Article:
Controversial Bodies: How to View Plastinated Corpses
All Library locations will be closed on Monday, September 7th for Labor Day.
The Kansas City Public Library hosts a day-long bioethics symposium called Controversial Bodies: How to View Plastinated Corpses on Friday, December 5, starting at 9 a.m. at the Central Library, 14 W. 10th St.
Over the last decade, millions of people have paid admission fees to view museum displays of carefully dissected, beautifully preserved, and artfully displayed corpses. These exhibits have offended some patrons and exhilarated others while generating millions of dollars in revenue for both their museum hosts and their manufacturers.
Controversial Bodies: How to View Plastinated Corpses is a day-long conference examining the legal, commercial, artistic, and educational aspects of the controversy.
Scholars will discuss the evolution of such exhibits, examine how they reinforce or undermine traditional moral sanctions regarding the treatment of the dead, and analyze the implications for broader debates about the commodification of the body.
Barbara Stafford, Professor of Art History, University of Chicago, author of Body Criticism: Imaging the Unseen in Enlightenment Art and Medicine.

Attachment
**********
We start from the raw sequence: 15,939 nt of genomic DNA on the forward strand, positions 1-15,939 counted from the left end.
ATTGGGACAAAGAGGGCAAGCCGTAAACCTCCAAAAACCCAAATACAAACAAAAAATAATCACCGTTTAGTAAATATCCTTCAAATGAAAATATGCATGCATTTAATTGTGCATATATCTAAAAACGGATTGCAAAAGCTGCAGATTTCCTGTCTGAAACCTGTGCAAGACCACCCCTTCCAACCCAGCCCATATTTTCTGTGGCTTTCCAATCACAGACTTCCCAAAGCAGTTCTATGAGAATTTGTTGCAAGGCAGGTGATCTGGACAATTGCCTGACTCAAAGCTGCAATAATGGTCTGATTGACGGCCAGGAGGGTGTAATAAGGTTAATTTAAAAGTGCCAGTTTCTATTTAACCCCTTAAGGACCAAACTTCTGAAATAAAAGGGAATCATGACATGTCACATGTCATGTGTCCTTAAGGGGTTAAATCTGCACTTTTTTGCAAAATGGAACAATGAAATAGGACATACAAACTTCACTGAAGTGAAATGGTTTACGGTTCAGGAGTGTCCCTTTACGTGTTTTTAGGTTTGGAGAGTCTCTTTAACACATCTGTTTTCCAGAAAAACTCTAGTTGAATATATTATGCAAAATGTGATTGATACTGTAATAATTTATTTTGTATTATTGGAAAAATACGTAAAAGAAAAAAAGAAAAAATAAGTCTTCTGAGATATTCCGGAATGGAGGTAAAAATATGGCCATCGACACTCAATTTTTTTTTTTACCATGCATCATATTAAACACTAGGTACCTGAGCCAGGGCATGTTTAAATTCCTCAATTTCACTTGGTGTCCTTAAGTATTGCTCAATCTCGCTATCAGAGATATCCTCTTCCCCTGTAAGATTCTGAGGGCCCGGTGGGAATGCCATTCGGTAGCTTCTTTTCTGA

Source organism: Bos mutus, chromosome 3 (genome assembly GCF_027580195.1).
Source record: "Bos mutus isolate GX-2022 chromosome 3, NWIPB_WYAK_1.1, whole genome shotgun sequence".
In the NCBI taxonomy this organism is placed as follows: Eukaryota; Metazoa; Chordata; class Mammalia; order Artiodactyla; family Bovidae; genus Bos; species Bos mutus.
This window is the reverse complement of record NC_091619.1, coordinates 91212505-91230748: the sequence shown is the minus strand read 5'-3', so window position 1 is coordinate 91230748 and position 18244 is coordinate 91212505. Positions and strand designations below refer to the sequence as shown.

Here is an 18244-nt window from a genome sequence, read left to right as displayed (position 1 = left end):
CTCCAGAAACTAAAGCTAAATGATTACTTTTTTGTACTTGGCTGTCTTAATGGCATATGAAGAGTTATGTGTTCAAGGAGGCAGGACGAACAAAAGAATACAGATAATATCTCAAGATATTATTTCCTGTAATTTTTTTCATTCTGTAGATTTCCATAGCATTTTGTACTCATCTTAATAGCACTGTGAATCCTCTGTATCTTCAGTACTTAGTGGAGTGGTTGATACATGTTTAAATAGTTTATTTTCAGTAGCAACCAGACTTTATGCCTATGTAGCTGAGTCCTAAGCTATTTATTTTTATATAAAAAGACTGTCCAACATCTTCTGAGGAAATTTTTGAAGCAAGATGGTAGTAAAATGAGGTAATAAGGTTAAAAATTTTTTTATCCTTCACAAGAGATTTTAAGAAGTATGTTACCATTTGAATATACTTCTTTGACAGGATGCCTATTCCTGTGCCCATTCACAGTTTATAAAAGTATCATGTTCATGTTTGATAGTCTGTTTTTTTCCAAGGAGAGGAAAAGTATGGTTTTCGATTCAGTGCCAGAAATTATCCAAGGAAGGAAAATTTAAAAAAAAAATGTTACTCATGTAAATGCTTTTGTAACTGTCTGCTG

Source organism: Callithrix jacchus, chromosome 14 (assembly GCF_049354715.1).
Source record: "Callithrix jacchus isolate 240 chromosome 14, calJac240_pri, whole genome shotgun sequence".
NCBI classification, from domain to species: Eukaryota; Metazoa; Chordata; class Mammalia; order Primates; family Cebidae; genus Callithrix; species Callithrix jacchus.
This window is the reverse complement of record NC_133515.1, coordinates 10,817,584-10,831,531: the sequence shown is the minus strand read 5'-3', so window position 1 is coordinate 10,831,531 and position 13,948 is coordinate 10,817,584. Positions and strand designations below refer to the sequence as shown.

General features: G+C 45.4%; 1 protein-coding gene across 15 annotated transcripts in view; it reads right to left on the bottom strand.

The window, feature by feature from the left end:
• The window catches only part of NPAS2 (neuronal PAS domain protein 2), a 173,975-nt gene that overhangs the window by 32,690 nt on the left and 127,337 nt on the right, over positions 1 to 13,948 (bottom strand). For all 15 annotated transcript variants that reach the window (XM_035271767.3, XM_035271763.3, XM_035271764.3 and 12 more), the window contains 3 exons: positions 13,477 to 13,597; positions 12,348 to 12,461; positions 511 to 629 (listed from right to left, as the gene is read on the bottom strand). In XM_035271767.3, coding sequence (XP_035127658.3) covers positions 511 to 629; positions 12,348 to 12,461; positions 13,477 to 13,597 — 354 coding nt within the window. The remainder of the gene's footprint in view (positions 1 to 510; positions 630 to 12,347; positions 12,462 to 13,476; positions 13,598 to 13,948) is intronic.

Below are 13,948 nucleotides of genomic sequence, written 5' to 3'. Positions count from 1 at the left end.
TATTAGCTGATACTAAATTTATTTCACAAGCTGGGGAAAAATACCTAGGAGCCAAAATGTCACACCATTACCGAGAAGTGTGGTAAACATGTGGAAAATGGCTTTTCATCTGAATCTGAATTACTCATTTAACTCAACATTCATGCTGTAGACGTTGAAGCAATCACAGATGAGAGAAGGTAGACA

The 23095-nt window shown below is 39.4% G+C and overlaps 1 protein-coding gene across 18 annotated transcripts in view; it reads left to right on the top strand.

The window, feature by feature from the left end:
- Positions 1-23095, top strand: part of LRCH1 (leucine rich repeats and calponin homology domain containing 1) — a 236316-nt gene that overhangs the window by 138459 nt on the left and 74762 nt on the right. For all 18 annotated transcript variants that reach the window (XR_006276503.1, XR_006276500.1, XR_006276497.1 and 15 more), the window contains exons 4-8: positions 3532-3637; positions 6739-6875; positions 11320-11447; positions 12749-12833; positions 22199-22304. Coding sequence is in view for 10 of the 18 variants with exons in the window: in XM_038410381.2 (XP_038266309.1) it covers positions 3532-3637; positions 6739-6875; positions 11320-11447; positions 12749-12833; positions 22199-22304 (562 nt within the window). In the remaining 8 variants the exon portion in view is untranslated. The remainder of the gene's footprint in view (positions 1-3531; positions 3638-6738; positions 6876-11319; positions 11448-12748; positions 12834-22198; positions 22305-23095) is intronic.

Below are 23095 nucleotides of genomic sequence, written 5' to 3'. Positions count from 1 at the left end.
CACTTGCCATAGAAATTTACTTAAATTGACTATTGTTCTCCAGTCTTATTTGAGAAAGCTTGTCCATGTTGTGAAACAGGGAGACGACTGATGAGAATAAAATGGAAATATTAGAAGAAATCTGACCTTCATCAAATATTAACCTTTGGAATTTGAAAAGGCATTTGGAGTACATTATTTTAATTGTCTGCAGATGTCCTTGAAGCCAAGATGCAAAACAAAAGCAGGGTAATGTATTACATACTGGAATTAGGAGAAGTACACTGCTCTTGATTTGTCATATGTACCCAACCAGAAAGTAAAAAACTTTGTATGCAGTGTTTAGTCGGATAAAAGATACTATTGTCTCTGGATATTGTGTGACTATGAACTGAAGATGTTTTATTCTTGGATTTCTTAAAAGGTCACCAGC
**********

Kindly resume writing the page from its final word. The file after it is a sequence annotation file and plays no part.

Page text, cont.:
Lynda Payne, Sirridge Professor of Medical Humanities, University of Missouri at Kansas City, author of With Words and Knives: Learning Medical Dispassion in Early Modern England.
Linda Schulte-Sasse, DeWitt Wallace Professor of German Studies, Macalester College, author of "Body of Knowledge Is Thinly Sliced at Science Museum."
Farr Curlin, Assistant Professor of Medicine, University of Chicago, author of Religion, Conscience, and Controversial Clinical Practices.
Linda Segebrecht, Director of Education, Union Station Science Museum, Kansas City.
John Lantos, John B. Francis Chair in Bioethics, Center for Practical Bioethics, Kansas City, author of Do We Still Need Doctors?
Geoff Rees, Assistant Professor of Medical Humanities, Rush College of Medicine, author of Trading Faces: A Case Study in the Science of Identity, Aesthetics, and Ethics.
Callum Ross, Professor of Anatomy, University of Chicago, Director of the Human Morphology course at the Pritzker School of Medicine.
Admission is free. Click here or call 816.701.3407 to RSVP for this event.
This conference is co-sponsored by the Center for Practical Bioethics, the University of Kansas Medical Center’s History and Philosophy of Medicine Department, the University of Missouri-Kansas City School of Medicine, the Kansas Humanities Council and the Kansas City University for Medicine and Biosciences.